The End of Medicine
How Silicon Valley (and Naked Mice) Will Reboot Your Doctor
You become ill; you go to your specialist. Too awful. Since drug isn’t an industry, it’s for all intents and purposes witchcraft. In spite of the development of enormous pharma, HMOs, and healing center chains, pharmaceutical remains the disengaged work of individual specialists—and the framework is going belly up quick.
So why is Andy Kessler—the man who disclosed to you preposterous stories of Wall Street examiners turned sour in Wall Street Meat and stories from inside a multifaceted investments in Running Money—jabbing around medication for the following enormous flood of innovation?
This is on the grounds that he notices change coming. Heart assaults, strokes, and malignancy are an immense lump of medicinal spending, yet there’s shockingly little push to recognize sickness before it’s life debilitating. How faltering is that—particularly since the innovation exists today to make PC produced maps of your heart and colon?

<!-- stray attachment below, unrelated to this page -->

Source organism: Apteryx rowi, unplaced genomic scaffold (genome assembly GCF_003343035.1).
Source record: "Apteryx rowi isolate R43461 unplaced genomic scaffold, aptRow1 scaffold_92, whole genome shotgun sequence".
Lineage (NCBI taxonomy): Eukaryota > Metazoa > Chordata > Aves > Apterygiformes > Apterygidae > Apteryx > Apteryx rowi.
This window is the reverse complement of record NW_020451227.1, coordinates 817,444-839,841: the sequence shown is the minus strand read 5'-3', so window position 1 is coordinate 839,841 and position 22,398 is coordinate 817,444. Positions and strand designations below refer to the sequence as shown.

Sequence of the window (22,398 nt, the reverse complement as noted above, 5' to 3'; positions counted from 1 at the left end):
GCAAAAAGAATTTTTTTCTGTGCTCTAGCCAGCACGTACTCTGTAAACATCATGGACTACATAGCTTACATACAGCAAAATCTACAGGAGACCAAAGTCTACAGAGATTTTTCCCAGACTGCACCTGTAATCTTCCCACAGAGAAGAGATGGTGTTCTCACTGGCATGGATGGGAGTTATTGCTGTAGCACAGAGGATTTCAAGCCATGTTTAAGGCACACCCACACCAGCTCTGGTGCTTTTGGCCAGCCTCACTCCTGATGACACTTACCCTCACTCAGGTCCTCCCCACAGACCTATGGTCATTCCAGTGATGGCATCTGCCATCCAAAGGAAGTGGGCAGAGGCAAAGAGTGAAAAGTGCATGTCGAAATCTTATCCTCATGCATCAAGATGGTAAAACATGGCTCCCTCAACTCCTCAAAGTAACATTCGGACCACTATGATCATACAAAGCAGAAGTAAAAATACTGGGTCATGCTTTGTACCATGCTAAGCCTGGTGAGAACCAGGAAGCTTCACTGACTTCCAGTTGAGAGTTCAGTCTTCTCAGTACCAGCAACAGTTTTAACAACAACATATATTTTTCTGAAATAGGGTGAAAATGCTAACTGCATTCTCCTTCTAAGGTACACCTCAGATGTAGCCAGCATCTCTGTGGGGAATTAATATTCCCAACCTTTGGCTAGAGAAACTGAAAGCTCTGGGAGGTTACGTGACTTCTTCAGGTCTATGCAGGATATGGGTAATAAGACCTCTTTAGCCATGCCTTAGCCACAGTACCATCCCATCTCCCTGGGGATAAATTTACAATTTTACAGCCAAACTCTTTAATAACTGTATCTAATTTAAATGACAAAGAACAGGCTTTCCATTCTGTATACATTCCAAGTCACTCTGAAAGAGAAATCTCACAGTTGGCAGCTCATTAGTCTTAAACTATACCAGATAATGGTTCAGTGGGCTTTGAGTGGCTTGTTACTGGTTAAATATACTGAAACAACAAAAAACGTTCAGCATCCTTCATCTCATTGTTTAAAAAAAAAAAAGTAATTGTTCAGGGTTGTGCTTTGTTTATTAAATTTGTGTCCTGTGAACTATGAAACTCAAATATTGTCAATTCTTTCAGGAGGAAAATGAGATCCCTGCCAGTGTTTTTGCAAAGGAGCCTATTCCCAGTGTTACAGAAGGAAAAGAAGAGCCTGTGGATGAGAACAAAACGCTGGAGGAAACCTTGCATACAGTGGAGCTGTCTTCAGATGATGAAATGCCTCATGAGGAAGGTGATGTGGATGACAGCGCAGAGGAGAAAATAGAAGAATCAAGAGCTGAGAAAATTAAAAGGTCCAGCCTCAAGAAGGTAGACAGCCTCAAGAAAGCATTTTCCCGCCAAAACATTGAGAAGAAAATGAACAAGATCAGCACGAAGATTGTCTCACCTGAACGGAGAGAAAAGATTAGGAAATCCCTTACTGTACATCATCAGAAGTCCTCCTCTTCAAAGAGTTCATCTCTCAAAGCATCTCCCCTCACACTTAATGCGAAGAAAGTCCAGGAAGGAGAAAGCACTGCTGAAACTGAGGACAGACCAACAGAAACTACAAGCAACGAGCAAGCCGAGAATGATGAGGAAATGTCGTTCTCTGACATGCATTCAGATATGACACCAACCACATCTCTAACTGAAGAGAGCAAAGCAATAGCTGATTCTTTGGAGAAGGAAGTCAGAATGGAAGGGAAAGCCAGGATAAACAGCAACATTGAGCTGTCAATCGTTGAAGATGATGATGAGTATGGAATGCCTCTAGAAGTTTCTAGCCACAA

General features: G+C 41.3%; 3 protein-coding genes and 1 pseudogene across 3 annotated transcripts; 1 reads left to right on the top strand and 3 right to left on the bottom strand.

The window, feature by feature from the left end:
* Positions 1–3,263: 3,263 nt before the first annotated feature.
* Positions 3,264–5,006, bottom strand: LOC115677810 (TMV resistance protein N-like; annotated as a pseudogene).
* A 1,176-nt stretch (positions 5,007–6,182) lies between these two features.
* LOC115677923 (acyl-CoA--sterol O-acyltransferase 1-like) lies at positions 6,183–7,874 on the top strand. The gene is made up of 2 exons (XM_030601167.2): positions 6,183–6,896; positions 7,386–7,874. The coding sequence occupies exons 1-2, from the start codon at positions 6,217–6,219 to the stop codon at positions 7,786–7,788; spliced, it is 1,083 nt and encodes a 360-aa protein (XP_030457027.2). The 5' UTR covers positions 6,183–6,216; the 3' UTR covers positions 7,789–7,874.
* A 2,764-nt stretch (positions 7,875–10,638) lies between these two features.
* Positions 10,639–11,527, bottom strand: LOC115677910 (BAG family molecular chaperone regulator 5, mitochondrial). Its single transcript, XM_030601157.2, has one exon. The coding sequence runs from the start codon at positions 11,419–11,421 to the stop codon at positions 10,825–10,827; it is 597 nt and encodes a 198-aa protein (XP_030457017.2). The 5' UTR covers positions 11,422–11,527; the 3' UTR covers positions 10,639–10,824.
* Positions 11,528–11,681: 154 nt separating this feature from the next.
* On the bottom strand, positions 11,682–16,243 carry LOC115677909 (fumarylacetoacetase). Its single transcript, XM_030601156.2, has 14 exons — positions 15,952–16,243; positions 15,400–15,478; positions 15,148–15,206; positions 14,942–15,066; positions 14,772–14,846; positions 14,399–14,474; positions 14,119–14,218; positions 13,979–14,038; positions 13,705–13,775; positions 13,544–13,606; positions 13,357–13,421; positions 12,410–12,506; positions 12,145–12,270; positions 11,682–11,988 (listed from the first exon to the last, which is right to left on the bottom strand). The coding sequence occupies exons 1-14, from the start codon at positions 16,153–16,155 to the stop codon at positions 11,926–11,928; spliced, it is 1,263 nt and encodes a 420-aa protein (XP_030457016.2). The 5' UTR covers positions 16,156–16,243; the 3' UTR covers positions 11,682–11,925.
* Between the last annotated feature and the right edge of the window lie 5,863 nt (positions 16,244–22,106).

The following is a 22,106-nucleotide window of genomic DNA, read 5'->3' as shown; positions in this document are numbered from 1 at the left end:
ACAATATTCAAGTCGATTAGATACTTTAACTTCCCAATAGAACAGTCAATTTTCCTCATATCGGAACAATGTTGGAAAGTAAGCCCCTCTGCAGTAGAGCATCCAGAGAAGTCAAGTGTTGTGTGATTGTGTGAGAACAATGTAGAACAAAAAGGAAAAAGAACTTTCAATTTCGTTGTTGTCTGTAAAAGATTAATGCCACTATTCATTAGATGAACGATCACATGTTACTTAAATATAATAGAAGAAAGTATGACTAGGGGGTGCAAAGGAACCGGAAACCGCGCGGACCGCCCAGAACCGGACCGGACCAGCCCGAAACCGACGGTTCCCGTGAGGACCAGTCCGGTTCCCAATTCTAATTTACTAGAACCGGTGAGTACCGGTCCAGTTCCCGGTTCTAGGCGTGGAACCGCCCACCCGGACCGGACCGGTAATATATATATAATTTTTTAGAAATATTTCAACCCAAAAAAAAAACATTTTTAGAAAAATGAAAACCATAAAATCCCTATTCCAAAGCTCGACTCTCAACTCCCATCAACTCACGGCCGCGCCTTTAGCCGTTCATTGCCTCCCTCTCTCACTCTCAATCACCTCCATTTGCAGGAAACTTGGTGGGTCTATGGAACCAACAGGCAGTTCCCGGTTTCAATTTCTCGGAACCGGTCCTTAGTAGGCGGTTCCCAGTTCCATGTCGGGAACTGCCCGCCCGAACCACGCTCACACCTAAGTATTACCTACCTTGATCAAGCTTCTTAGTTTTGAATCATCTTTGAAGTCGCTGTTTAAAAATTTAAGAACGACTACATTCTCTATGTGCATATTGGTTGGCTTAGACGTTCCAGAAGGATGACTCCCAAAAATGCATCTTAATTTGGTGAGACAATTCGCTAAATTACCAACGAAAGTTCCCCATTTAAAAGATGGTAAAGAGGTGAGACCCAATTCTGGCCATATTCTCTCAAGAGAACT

Since it’s excessively costly—for the present. Be that as it may, Silicon Valley has turned processing, telecom, fund, music, and media topsy turvy by taking costly new advancements and making them absurdly modest. So why not the $1.8 trillion human services business, where the simplest approach to spare cash is to prevent people from becoming ill in any case?
Join Kessler’s peculiar scan for the following enormous leap forward as he tries to keep from going out while chasing after cardiologists, splits jokes while perusing mammograms, and watches jerking mice get infused with radioactive tests. Searching for a leap forward, Kessler even benevolently jabs, sweeps, and pushes himself.